Oral history interviews involve complex social interactions and different factors highly influence the interview situation such as complexity of human lives, age, intelligence, personal quality, etc. Both the interviewer and the interviewee contribute to these components during this dialectical process and often it generates a situation which can be difficult for both parties, causing unpredictable emotional responses by the interviewee which changes the interview dynamics. Tension can thus occur, as a result of conflict of interest or uneasiness. Understanding these factors and the turning points in an interview is important for the interviewers to understand the process of interviewing and also for self-awareness.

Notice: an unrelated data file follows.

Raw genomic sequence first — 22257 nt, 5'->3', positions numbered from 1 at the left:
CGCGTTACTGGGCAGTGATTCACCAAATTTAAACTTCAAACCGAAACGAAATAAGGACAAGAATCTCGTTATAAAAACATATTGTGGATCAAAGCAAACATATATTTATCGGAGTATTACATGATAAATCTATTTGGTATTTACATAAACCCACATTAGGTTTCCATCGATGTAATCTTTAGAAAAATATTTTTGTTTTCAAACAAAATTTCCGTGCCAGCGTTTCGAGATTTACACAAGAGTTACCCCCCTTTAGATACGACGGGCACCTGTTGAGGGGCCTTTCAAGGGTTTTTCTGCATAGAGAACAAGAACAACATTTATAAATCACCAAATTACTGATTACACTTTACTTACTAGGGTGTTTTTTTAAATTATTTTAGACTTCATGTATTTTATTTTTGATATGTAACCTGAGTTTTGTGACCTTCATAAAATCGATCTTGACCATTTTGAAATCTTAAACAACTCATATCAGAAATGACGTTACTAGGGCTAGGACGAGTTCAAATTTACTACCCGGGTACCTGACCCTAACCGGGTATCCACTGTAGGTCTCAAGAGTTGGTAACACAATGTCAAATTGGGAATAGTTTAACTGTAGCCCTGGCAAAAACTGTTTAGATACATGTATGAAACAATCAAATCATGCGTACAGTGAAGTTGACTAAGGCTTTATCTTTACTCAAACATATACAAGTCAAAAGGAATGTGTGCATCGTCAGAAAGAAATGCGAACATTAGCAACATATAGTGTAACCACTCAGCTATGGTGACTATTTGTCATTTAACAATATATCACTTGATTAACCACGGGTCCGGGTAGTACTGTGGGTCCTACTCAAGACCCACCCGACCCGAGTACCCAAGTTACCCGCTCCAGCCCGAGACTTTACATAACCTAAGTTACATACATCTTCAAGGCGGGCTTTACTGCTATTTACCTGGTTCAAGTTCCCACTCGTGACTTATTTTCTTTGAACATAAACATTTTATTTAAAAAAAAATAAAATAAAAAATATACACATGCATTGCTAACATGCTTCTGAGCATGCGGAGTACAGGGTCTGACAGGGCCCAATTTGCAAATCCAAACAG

Tension Analysis aims to identify the tensions in transcribed and translated interview transcripts by leveraging a list of potential indicators of tension including the use of hedging and boosting in the language, the sign of reticence, and emotion of the interviewees from their interview responses. We also consider prosodic cues such as laugh and silence as signs of reticence. This tool also identifies traces of tension in the situations when an interviewee gives unusually long or short answers for a specific question type. In summary, this tool identifies possible tension places which the researchers can review to identify the actual tension occurrences.